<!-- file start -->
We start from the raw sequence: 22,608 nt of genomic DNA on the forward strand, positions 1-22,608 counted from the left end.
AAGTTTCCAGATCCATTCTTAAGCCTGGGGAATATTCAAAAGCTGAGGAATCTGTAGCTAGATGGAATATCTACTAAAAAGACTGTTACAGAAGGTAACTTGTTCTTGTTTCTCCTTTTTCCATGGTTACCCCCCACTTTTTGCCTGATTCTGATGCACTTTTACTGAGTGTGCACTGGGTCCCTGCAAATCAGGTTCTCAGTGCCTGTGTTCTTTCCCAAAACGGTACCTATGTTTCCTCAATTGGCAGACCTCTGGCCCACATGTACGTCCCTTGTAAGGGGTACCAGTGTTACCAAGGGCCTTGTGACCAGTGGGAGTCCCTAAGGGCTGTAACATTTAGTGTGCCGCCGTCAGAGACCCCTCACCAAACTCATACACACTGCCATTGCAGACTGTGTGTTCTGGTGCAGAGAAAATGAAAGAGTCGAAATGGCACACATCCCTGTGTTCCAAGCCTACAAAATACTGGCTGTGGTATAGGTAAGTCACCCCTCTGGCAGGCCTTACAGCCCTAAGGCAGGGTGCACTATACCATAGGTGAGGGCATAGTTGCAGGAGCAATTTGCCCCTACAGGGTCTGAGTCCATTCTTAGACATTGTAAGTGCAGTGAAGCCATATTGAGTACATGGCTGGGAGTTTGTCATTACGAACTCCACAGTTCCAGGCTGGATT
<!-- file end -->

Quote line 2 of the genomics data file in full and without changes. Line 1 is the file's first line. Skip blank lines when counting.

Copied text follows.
AAGTTTCCAGATCCATTCTTAAGCCTGGGGAATATTCAAAAGCTGAGGAATCTGTAGCTAGATGGAATATCTACTAAAAAGACTGTTACAGAAGGTAACTTGTTCTTGTTTCTCCTTTTTCCATGGTTACCCCCCACTTTTTGCCTGATTCTGATGCACTTTTACTGAGTGTGCACTGGGTCCCTGCAAATCAGGTTCTCAGTGCCTGTGTTCTTTCCCAAAACGGTACCTATGTTTCCTCAATTGGCAGACCTCTGGCCCACATGTACGTCCCTTGTAAGGGGTACCAGTGTTACCAAGGGCCTTGTGACCAGTGGGAGTCCCTAAGGGCTGTAACATTTAGTGTGCCGCCGTCAGAGACCCCTCACCAAACTCATACACACTGCCATTGCAGACTGTGTGTTCTGGTGCAGAGAAAATGAAAGAGTCGAAATGGCACACATCCCTGTGTTCCAAGCCTACAAAATACTGGCTGTGGTATAGGTAAGTCACCCCTCTGGCAGGCCTTACAGCCCTAAGGCAGGGTGCACTATACCATAGGTGAGGGCATAGTTGCAGGAGCAATTTGCCCCTACAGGGTCTGAGTCCATTCTTAGACATTGTAAGTGCAGTGAAGCCATATTGAGTACATGGCTGGGAGTTTGTCATTACGAACTCCACAGTTCCAGGCTGGATT